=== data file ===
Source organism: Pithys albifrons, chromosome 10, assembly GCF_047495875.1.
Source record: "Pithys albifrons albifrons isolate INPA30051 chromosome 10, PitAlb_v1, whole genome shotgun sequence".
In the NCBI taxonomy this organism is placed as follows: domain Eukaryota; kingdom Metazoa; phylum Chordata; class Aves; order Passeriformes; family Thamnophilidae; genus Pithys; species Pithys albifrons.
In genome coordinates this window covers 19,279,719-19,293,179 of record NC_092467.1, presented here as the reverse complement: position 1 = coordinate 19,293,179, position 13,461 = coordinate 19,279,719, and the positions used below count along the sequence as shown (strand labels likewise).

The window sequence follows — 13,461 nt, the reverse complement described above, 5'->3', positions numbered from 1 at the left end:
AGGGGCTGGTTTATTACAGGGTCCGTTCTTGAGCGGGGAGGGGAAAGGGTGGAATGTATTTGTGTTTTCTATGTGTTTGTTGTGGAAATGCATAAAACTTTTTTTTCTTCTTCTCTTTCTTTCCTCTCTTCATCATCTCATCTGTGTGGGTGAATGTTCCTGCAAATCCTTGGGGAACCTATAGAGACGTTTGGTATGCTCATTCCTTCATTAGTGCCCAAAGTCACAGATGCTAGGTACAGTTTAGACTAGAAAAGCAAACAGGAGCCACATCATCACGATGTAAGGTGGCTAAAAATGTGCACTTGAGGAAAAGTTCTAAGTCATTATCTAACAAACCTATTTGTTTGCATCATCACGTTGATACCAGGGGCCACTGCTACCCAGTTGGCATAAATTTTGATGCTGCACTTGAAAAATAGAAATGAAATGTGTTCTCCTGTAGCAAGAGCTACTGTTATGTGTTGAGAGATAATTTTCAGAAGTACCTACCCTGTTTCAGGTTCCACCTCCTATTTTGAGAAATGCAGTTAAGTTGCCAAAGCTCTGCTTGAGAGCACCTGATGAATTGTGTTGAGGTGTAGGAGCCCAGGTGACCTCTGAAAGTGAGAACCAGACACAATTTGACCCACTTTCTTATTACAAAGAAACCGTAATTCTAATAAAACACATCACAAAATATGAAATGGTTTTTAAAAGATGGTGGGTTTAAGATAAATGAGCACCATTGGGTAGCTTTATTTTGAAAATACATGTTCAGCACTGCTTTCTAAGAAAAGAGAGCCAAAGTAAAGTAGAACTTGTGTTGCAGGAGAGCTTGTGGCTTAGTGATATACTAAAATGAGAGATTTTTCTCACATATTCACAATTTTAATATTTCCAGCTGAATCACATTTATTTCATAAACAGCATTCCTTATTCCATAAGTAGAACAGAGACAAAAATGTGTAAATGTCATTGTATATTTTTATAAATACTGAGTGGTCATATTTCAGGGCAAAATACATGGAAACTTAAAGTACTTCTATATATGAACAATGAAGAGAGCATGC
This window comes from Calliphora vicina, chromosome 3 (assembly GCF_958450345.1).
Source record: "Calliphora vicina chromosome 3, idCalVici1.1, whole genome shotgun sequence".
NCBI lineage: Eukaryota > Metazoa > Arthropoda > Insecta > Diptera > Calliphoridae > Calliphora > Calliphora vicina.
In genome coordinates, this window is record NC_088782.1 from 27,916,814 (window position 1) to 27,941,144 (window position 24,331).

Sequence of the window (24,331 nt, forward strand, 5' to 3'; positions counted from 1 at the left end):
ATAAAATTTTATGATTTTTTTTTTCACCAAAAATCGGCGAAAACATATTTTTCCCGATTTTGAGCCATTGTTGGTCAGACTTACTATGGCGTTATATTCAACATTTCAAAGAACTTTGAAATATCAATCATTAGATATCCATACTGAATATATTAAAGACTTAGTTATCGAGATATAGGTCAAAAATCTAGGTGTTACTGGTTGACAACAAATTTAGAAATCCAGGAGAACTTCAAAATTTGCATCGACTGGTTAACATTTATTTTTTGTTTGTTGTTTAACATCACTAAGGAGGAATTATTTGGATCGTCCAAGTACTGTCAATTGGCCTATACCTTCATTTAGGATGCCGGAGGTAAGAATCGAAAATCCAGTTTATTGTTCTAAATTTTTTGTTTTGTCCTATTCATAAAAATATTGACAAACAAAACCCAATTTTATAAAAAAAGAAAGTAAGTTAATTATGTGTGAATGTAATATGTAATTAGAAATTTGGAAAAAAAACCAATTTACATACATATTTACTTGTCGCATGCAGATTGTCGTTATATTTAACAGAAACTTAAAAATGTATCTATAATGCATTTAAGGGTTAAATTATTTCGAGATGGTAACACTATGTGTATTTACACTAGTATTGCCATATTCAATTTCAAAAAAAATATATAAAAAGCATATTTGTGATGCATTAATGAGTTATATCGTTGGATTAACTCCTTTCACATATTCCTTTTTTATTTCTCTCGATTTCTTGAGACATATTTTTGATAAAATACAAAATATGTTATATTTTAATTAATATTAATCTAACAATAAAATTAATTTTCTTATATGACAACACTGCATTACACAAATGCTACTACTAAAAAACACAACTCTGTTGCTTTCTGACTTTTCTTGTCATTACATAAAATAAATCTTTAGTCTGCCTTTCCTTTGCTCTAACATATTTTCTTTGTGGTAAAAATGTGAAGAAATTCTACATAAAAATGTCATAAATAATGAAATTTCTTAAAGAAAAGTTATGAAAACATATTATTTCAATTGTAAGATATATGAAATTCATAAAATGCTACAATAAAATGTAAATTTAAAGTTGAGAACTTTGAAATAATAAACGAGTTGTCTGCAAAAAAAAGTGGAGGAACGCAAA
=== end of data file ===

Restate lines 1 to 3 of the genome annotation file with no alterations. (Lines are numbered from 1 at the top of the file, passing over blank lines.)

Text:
Source organism: Pithys albifrons, chromosome 10, assembly GCF_047495875.1.
Source record: "Pithys albifrons albifrons isolate INPA30051 chromosome 10, PitAlb_v1, whole genome shotgun sequence".
In the NCBI taxonomy this organism is placed as follows: domain Eukaryota; kingdom Metazoa; phylum Chordata; class Aves; order Passeriformes; family Thamnophilidae; genus Pithys; species Pithys albifrons.